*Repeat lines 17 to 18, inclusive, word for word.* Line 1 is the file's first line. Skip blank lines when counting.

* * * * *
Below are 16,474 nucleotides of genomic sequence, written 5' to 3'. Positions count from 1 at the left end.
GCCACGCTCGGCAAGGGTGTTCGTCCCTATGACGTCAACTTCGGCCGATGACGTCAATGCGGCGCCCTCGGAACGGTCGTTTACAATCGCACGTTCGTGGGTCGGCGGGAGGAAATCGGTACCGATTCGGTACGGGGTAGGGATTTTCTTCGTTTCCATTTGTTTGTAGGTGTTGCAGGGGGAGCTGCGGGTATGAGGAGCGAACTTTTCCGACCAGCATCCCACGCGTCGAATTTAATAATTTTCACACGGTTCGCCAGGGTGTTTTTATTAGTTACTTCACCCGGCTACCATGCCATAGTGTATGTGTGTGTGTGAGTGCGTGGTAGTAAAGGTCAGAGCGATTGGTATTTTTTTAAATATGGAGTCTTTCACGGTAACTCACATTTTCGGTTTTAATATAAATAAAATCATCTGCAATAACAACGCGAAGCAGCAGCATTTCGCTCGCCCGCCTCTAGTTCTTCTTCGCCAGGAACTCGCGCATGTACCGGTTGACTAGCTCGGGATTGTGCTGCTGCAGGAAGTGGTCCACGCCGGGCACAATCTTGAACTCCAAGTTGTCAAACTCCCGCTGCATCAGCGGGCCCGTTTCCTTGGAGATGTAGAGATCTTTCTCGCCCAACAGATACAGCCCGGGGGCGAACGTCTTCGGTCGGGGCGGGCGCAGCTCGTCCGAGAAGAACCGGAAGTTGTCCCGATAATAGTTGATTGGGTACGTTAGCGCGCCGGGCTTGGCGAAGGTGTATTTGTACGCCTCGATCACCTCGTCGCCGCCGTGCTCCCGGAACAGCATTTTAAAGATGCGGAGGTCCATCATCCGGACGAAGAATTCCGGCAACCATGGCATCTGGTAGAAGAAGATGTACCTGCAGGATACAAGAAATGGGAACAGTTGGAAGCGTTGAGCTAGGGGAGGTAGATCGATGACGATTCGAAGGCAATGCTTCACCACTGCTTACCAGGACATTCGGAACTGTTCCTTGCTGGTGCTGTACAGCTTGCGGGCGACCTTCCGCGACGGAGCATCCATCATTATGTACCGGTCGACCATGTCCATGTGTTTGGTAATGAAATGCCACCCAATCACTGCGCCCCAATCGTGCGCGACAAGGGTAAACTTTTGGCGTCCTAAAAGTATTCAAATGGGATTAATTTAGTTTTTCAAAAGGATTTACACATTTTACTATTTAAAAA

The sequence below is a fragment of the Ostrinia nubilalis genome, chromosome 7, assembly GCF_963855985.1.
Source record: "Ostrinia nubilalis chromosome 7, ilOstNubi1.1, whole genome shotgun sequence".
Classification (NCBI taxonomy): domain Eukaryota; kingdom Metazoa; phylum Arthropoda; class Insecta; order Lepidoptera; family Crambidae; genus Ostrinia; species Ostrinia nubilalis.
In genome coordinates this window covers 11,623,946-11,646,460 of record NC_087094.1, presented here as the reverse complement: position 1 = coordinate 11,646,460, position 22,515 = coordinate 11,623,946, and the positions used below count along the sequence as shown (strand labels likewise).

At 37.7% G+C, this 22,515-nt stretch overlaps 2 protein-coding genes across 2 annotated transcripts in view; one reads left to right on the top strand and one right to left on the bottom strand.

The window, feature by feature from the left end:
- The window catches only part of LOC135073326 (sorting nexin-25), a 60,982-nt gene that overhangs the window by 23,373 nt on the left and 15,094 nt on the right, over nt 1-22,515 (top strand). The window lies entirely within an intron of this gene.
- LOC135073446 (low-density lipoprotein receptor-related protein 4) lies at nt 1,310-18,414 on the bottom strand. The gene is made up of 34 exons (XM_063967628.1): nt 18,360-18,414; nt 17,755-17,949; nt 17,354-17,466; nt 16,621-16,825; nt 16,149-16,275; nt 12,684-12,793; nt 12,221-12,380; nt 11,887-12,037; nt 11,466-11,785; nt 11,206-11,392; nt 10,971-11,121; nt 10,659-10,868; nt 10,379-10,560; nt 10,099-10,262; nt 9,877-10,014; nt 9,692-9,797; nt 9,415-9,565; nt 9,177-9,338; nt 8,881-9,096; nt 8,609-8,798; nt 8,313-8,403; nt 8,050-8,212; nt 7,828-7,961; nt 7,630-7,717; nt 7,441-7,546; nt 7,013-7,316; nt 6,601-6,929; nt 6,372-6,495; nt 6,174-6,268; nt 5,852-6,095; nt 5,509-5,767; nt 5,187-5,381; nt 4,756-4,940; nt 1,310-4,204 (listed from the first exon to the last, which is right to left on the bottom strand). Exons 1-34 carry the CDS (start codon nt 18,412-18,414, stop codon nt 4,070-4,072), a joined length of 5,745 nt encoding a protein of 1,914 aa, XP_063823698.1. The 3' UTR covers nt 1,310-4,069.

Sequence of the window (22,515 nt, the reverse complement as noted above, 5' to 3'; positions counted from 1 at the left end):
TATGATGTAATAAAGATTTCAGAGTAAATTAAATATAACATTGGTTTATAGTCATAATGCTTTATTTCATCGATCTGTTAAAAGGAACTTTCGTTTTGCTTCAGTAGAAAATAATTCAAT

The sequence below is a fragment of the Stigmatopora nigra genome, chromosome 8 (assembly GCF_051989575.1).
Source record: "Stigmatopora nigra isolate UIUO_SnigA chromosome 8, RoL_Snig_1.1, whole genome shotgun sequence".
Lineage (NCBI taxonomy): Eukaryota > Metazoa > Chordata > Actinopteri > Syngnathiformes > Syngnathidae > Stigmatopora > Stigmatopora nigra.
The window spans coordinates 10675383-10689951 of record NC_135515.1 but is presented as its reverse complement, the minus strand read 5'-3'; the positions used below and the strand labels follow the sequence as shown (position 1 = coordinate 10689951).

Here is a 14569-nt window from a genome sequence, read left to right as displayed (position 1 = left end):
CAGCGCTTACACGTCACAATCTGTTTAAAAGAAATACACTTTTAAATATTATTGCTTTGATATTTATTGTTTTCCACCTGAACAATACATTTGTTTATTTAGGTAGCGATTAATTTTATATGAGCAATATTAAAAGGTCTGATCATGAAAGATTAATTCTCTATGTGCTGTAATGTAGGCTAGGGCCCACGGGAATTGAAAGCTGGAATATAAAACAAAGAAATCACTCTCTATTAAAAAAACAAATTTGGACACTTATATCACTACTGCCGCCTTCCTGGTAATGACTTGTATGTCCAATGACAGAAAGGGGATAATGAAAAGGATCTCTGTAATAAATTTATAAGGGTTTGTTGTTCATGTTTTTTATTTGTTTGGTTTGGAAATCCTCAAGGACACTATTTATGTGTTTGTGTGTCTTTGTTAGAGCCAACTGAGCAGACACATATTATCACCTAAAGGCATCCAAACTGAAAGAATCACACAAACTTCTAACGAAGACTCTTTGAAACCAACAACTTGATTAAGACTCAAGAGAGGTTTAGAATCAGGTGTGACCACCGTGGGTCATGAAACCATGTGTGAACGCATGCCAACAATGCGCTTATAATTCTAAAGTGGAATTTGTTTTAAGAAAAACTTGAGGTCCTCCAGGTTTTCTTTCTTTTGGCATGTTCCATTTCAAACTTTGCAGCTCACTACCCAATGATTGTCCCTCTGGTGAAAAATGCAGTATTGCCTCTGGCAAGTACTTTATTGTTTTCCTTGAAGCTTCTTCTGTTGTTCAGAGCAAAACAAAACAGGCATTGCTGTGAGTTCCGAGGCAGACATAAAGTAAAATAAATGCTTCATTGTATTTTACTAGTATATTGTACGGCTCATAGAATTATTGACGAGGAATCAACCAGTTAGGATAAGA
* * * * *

Here is a 14569-nt window from a genome sequence, read left to right as displayed (position 1 = left end):
CAGCGCTTACACGTCACAATCTGTTTAAAAGAAATACACTTTTAAATATTATTGCTTTGATATTTATTGTTTTCCACCTGAACAATACATTTGTTTATTTAGGTAGCGATTAATTTTATATGAGCAATATTAAAAGGTCTGATCATGAAAGATTAATTCTCTATGTGCTGTAATGTAGGCTAGGGCCCACGGGAATTGAAAGCTGGAATATAAAACAAAGAAATCACTCTCTATTAAAAAAACAAATTTGGACACTTATATCACTACTGCCGCCTTCCTGGTAATGACTTGTATGTCCAATGACAGAAAGGGGATAATGAAAAGGATCTCTGTAATAAATTTATAAGGGTTTGTTGTTCATGTTTTTTATTTGTTTGGTTTGGAAATCCTCAAGGACACTATTTATGTGTTTGTGTGTCTTTGTTAGAGCCAACTGAGCAGACACATATTATCACCTAAAGGCATCCAAACTGAAAGAATCACACAAACTTCTAACGAAGACTCTTTGAAACCAACAACTTGATTAAGACTCAAGAGAGGTTTAGAATCAGGTGTGACCACCGTGGGTCATGAAACCATGTGTGAACGCATGCCAACAATGCGCTTATAATTCTAAAGTGGAATTTGTTTTAAGAAAAACTTGAGGTCCTCCAGGTTTTCTTTCTTTTGGCATGTTCCATTTCAAACTTTGCAGCTCACTACCCAATGATTGTCCCTCTGGTGAAAAATGCAGTATTGCCTCTGGCAAGTACTTTATTGTTTTCCTTGAAGCTTCTTCTGTTGTTCAGAGCAAAACAAAACAGGCATTGCTGTGAGTTCCGAGGCAGACATAAAGTAAAATAAATGCTTCATTGTATTTTACTAGTATATTGTACGGCTCATAGAATTATTGACGAGGAATCAACCAGTTAGGATAAGA